Not long ago, even palliative care patients struggled for pain relief, prompting the World Health Organization among many other organizations to focus on pain care access. What started in the late 1980s as an effort to encourage compassionate care for terminal conditions evolved into the largest iatrogenic epidemic in history; the US is now the largest consumer of global opiates. While less than 5% of the global population, we utilize 80% of the global opiate supply and 99% of the available hydrocodonei. In fact, hydrocodone is the most prescribed medication in America at 131 million scripts, beating out the next most prescribed medication, by over 37 million scriptsii. In spite of this dramatic reliance on opiates, quality of life or functional indicators do not reflect improvement in health. Rather, opiate initiation more often correlates with future disability and worsening conditionsiii.
Many factors have contributed to the evolution of the opiate epidemic. Most efforts to address this multifaceted epidemic are narrowly focused on issues such as abuse deterrence, compliance monitoring or egregious pill-mills. But the problem rages on and metastasizes to other concerns like the growth in heroin. Introspection into our field poses risks of triggering defensiveness and denial. Nonetheless, solutions start with accountability and it involves challenging long-believed myths about pain management.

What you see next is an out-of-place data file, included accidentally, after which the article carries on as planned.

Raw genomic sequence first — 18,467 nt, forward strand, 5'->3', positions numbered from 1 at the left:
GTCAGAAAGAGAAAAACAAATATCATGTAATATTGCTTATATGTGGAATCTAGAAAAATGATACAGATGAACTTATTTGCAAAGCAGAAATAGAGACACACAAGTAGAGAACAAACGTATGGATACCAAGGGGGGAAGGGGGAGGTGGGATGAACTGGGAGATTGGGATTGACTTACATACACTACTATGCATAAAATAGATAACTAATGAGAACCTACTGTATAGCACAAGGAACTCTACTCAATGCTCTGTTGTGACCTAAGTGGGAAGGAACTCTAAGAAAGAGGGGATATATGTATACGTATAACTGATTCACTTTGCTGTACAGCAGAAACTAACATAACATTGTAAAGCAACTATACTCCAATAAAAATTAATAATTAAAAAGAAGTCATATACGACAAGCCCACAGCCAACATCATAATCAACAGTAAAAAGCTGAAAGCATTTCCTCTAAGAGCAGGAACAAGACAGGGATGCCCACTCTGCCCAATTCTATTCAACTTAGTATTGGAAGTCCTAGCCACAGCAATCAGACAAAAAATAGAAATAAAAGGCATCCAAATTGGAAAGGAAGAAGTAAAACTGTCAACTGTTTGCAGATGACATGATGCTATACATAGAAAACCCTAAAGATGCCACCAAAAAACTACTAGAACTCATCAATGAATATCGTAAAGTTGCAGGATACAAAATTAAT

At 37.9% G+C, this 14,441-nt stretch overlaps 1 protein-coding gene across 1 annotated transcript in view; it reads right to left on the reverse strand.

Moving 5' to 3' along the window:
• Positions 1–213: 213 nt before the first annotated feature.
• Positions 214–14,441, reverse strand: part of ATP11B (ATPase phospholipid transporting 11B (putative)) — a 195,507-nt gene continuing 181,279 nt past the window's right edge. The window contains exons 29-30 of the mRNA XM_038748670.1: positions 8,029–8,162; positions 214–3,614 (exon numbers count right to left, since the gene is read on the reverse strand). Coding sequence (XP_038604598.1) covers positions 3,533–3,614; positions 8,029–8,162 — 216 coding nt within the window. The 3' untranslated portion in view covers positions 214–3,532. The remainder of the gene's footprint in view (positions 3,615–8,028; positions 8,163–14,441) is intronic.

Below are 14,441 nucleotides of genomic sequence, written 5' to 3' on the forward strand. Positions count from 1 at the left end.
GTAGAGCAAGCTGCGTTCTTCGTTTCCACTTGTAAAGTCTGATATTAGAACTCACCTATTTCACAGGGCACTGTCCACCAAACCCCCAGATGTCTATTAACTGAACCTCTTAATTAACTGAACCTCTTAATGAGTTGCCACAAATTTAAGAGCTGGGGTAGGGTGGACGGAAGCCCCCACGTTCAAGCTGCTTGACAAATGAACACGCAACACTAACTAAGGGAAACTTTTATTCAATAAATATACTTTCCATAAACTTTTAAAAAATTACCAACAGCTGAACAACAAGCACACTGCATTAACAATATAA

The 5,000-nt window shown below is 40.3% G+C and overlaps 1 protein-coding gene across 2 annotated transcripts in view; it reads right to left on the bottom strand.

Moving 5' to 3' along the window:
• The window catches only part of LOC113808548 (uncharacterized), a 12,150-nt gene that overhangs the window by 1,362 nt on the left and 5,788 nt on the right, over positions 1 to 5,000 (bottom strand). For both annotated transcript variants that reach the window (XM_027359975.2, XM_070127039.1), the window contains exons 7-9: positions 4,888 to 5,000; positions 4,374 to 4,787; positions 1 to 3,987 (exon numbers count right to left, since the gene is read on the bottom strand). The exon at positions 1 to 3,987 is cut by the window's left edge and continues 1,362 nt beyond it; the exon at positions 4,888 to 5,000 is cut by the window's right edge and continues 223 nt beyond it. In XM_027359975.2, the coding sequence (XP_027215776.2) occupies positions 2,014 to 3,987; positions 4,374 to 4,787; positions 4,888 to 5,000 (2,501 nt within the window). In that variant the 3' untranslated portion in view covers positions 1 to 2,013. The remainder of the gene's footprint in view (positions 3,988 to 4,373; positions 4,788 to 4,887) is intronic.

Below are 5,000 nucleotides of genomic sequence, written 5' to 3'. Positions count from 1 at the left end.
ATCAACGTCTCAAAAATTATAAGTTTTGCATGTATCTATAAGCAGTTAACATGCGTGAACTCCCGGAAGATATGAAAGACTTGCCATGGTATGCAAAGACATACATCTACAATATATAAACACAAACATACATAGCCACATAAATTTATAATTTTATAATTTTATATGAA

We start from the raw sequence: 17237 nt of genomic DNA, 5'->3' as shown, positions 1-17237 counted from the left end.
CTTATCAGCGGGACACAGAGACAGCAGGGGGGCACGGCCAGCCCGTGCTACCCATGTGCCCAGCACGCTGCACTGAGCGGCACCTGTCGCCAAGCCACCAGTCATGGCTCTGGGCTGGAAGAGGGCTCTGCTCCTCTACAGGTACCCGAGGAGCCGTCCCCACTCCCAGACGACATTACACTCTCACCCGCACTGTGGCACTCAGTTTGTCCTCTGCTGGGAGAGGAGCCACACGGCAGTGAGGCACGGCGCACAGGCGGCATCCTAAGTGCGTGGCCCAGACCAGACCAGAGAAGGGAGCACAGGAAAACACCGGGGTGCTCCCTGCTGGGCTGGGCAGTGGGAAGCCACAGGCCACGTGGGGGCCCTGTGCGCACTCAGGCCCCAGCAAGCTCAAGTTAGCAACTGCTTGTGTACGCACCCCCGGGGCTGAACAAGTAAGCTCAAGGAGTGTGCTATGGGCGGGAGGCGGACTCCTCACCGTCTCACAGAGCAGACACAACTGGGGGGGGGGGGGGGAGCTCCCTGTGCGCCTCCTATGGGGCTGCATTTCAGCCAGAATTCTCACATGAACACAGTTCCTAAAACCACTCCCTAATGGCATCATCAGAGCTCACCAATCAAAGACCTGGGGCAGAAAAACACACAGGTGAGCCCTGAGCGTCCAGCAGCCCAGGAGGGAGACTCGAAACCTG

Regulatory & patient advocacy groups
Starting in the late 1980s, wide-scale advocacy platforms focused on pain, identifying many undertreated scenarios like acute injury or palliative care. The focus of these efforts hinged on liberal access to opiates – an excellent solution for some of these problems, but short-sighted for others. Pain became a dump-bucket diagnosis which no longer differentiated situations and conditions for which opiates are not the ubiquitous solution and may even cause harm. The zeal of these efforts shifted patient focus from the nuances of coping and valuable therapeutic workup to an entitlement of a painfree existence no matter what. Pain was made into the Fifth Vital Sign and a metric for reimbursement. No other field is held to a zero-tolerance standard, nor is it fair to promote the illusion of its possibility to patients.
Sedentary lifestyles and poor nutrition have made the populace vulnerable to obesity and degenerative pathologies that culminate in pain. The mantra of opiate initiation and titration to effect fails to address the underlying etiology of pain while marginalizing the motivation for change and rehabilitation. Once a patient bypasses the acute phase of opiate exposure, the physical dependency creates an impression that the pain is worse without opiates when in fact, the pain of withdrawl exaggerates the underlying cause of pain. After the pharmacologic duration of action, opiates have a rebound effect and thus magnify the pain experience when the medication has worn off. Once re-medicated, relief from the rebound pain gives the perception that only opiates can stave off pain. Patients remain in a vicious cycle with the notion that anything less than unrestricted opiate escalation is cruel.